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Posted on 22 February 2011
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AGRICULTURE

India will not ban Endosulfan pesticide, says Sharad Pawar

But, state governments are free to do so, he adds

Iftikhar Gilani
New Delhi

An endosulfan victim

India’s Agriculture Minister Sharad Pawar has refused to ban Endosulfan, a chemical used widely in India as an insecticide. He blamed farmers for the disastrous effects of this pesticide on people.

For instance, Kasargod district of Kerala had reported deaths and permanent disabilities due to the use of this chemical.

Pawar said the culprits were the farmers who were spraying the pesticide on the cashew crop against the advice of the Pesticide Board not to use it for spray.

“That might be the reason for the ill-effects on people,” he said.

Ruing out a national ban on Endosulfan, he said four expert panels in 1991, 1999, 2003 and 2004 found no ill-effects on humans. However, he said the Centre has no objection to Kerala and Karnataka banning its sale and use.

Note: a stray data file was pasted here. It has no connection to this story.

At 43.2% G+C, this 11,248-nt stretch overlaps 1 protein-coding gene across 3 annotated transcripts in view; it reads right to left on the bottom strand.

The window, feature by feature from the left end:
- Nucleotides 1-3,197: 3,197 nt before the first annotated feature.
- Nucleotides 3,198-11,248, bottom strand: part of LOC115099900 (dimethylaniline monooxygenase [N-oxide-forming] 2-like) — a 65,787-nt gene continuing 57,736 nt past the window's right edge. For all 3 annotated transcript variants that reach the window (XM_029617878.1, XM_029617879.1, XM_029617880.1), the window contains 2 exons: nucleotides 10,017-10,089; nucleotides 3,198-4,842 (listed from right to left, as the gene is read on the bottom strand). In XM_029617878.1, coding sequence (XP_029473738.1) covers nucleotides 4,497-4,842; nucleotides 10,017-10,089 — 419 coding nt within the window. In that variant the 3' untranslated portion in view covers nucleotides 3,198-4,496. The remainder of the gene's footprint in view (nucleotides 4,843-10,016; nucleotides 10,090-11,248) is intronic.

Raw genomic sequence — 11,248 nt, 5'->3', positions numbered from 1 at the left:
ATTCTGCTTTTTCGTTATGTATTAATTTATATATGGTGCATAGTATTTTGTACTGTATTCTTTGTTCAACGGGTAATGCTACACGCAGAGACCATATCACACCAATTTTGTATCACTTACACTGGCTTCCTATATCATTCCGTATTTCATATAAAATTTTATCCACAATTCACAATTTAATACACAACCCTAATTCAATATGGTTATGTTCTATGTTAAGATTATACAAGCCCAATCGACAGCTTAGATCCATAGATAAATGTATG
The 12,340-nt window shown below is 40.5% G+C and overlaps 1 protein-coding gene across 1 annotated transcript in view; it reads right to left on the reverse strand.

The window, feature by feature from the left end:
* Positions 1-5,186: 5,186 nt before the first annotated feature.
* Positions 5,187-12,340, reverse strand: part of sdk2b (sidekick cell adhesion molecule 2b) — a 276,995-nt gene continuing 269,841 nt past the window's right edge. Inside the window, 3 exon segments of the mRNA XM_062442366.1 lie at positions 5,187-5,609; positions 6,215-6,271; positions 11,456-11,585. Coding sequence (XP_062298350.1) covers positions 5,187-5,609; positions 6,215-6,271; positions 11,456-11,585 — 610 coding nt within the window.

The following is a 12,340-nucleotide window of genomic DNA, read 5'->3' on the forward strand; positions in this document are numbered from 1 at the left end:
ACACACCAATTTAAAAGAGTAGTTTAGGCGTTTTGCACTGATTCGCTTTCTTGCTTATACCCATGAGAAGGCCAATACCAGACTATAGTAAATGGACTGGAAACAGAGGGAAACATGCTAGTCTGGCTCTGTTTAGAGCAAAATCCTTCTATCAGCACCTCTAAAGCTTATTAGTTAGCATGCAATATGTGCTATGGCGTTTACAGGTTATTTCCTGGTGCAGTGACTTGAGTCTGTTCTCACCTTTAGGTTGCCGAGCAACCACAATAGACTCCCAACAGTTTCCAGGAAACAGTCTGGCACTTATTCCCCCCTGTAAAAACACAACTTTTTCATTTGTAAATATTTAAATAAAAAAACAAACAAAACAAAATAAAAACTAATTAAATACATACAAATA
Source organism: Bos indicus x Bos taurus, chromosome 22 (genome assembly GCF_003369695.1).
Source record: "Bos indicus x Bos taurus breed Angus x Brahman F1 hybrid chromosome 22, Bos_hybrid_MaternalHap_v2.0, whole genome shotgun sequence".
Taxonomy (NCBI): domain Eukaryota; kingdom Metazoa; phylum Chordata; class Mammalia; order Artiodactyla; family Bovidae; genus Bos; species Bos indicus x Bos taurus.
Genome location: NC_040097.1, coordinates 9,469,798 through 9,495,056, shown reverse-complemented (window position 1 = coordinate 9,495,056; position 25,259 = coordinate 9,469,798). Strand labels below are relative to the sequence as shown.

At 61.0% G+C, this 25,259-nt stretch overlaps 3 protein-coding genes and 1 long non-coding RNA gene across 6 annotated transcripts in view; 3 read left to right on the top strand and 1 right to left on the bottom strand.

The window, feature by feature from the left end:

In reply to a question by Kerala's Congress member K Sudhakaran in the Lok Sabha on the use of the pesticide despite a ban in many countries, Pawar said it is banned in 60 countries but allowed in 40 countries that include China, Australia and Brazil and a number of farmers in many states in India too find no problem with Endosulfan.

Aerial spraying of Endosulfan was undertaken by the Karnataka Cashew Development Board in villages of Dakshina Kannada to control T-mosquito pest in the crop and the state cabinet banned it after getting reports of its ill-effects on health of the locals.

The Endosulfan Manufacturers and Formulators Welfare Association has, however, moved the Karnataka High Court challenging the ban.

India's share in the global Endosulfan market is over 70 percent with an annual production of 12 million litres valued at Rs 4,500 crore. Exports of the chemical are valued at Rs 180 crore.

The Indian industry claims that Endosulfan is soft on pollinators such as honeybees and beneficial pests such as ladybird beetle, while killing harmful ones and, therefore, there is no need for a ban.

The European Union’s proposal to categorise Endosulfan as a persistent organic pollutant has already raised hackles as many believe that a ban would deprive the Indian farmer access to an affordable crop protection solution.


iftikhar@tehelka.com

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Posted on 22 February 2011
 

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